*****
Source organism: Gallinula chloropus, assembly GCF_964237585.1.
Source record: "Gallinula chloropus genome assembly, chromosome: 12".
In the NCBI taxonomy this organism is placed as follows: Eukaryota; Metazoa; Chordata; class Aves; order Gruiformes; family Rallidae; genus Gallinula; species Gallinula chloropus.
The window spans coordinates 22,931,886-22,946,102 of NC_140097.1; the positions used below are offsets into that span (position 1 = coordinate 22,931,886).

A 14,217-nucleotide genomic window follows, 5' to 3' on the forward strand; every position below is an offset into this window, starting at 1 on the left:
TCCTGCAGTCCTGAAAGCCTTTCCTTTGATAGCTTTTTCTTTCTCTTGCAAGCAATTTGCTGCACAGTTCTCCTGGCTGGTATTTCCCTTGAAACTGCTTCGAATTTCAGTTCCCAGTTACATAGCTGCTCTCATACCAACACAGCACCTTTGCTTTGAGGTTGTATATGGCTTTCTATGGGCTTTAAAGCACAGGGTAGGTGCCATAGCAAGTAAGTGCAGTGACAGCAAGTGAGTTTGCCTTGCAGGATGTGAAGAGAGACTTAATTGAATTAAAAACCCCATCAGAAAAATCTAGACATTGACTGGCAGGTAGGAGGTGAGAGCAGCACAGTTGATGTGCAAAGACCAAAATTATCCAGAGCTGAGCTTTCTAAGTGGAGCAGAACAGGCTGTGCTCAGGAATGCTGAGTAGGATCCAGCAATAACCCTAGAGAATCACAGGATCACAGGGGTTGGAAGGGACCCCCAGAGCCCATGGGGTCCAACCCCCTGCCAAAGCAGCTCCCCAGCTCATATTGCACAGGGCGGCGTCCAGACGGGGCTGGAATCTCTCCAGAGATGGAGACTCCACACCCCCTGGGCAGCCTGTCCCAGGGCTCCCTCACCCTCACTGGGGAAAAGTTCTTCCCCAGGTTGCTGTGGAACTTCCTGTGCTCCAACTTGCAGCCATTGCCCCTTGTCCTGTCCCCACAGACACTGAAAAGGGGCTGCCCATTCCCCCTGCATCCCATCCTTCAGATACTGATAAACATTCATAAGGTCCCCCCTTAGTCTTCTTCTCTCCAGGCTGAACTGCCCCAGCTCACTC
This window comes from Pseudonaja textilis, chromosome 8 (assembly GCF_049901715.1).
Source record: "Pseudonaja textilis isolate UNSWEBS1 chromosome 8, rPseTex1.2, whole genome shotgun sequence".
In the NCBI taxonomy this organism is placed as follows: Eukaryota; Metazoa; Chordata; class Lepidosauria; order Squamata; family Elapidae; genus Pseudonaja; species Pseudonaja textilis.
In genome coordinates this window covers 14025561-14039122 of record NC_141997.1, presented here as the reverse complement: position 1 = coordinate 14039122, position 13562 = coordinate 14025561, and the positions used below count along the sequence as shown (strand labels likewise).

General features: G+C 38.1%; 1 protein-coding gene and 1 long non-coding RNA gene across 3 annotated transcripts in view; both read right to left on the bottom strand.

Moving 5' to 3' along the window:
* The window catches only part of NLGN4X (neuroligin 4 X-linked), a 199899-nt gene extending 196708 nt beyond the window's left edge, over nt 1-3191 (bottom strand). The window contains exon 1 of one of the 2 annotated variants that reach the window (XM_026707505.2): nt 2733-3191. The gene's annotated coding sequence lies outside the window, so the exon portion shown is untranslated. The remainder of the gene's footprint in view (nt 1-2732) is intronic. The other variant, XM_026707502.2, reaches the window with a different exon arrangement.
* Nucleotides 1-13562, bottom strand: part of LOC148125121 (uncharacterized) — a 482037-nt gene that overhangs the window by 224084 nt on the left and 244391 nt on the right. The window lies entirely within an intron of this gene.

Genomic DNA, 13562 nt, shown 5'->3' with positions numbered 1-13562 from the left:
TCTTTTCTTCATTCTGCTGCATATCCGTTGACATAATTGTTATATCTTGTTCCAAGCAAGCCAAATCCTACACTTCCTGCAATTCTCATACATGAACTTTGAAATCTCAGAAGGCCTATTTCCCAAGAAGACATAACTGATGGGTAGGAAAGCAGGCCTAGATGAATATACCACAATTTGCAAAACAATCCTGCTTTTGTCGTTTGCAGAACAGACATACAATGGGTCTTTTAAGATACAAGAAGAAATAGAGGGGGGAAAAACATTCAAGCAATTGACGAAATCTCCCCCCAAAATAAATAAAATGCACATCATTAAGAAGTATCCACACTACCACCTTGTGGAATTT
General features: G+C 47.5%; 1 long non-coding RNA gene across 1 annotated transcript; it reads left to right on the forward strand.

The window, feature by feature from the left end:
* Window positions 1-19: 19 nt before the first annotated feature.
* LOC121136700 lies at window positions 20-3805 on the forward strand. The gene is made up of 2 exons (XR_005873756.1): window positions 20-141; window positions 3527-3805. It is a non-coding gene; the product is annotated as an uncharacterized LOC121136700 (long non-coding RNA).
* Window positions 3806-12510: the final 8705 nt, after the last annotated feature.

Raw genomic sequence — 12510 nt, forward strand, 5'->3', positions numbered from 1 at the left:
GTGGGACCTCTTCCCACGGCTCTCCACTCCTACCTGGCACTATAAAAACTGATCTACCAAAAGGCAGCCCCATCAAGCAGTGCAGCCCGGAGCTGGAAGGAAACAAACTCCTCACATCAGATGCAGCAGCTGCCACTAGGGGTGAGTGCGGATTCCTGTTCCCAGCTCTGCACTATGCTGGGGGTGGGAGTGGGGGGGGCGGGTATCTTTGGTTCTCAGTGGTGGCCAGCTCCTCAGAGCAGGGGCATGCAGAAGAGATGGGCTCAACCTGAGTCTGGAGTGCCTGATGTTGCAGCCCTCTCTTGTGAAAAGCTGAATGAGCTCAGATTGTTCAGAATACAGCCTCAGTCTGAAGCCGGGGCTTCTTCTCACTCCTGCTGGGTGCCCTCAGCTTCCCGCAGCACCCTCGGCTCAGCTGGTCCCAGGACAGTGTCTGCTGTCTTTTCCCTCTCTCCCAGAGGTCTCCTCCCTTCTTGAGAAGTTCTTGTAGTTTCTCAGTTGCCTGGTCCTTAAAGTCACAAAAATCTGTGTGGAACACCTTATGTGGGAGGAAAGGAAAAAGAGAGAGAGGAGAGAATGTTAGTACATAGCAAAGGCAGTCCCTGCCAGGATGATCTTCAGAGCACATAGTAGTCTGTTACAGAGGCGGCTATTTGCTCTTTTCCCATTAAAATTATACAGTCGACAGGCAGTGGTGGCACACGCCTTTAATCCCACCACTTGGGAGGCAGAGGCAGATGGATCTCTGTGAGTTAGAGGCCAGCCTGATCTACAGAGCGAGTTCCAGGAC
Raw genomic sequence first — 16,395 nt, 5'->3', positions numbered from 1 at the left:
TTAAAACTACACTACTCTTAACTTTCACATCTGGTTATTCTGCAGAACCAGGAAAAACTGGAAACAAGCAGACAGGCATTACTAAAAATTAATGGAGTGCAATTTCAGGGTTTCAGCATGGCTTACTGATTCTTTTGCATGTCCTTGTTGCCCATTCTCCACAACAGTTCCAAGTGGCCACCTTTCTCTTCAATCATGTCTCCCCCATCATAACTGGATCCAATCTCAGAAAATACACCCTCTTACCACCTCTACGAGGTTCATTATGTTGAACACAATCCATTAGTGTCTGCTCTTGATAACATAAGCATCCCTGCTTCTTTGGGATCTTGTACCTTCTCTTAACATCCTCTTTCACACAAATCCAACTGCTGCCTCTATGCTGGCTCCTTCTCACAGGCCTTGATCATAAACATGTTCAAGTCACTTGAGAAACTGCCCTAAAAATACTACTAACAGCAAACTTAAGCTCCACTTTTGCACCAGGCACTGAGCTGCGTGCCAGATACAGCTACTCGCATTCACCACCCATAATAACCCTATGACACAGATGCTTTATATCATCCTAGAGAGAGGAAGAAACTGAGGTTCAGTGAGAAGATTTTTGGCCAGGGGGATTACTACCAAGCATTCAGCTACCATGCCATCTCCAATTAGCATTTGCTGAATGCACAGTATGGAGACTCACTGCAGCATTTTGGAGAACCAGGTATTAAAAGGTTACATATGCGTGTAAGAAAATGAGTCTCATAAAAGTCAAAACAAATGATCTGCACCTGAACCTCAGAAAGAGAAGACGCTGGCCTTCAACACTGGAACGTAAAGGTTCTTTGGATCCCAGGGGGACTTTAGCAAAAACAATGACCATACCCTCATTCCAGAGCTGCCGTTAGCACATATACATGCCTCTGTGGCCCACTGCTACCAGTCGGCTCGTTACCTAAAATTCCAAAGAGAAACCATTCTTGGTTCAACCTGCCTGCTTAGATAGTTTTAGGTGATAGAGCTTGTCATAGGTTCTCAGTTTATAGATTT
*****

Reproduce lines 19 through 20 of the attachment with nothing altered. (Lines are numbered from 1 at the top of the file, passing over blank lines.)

* Window positions 1-19: 19 nt before the first annotated feature.
* LOC121136700 lies at window positions 20-3805 on the forward strand. The gene is made up of 2 exons (XR_005873756.1): window positions 20-141; window positions 3527-3805. It is a non-coding gene; the product is annotated as an uncharacterized LOC121136700 (long non-coding RNA).